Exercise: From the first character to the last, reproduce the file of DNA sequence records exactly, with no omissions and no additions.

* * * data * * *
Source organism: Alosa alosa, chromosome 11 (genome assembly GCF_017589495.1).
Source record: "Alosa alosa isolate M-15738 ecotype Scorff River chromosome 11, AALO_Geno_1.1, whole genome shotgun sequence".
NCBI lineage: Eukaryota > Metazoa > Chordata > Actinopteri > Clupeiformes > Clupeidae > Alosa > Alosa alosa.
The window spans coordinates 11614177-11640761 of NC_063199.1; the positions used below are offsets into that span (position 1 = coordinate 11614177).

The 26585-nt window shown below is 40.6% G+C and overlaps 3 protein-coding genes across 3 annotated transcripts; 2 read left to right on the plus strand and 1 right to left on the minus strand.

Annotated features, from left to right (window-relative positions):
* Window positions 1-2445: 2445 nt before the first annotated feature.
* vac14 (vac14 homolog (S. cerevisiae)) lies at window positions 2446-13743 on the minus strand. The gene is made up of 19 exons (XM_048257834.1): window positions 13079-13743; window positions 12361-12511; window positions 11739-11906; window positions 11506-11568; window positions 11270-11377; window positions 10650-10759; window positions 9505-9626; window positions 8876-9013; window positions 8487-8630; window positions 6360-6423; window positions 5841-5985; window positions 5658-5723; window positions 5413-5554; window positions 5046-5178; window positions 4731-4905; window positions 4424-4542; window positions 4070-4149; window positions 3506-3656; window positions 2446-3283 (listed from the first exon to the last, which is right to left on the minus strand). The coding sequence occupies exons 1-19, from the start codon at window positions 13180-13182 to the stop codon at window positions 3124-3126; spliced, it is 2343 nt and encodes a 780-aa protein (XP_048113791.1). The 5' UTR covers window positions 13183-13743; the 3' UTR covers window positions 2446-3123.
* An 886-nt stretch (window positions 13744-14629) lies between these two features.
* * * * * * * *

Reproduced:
Source organism: Alosa alosa, chromosome 11 (genome assembly GCF_017589495.1).
Source record: "Alosa alosa isolate M-15738 ecotype Scorff River chromosome 11, AALO_Geno_1.1, whole genome shotgun sequence".
NCBI lineage: Eukaryota > Metazoa > Chordata > Actinopteri > Clupeiformes > Clupeidae > Alosa > Alosa alosa.
The window spans coordinates 11614177-11640761 of NC_063199.1; the positions used below are offsets into that span (position 1 = coordinate 11614177).

The 26585-nt window shown below is 40.6% G+C and overlaps 3 protein-coding genes across 3 annotated transcripts; 2 read left to right on the plus strand and 1 right to left on the minus strand.

Annotated features, from left to right (window-relative positions):
* Window positions 1-2445: 2445 nt before the first annotated feature.
* vac14 (vac14 homolog (S. cerevisiae)) lies at window positions 2446-13743 on the minus strand. The gene is made up of 19 exons (XM_048257834.1): window positions 13079-13743; window positions 12361-12511; window positions 11739-11906; window positions 11506-11568; window positions 11270-11377; window positions 10650-10759; window positions 9505-9626; window positions 8876-9013; window positions 8487-8630; window positions 6360-6423; window positions 5841-5985; window positions 5658-5723; window positions 5413-5554; window positions 5046-5178; window positions 4731-4905; window positions 4424-4542; window positions 4070-4149; window positions 3506-3656; window positions 2446-3283 (listed from the first exon to the last, which is right to left on the minus strand). The coding sequence occupies exons 1-19, from the start codon at window positions 13180-13182 to the stop codon at window positions 3124-3126; spliced, it is 2343 nt and encodes a 780-aa protein (XP_048113791.1). The 5' UTR covers window positions 13183-13743; the 3' UTR covers window positions 2446-3123.
* An 886-nt stretch (window positions 13744-14629) lies between these two features.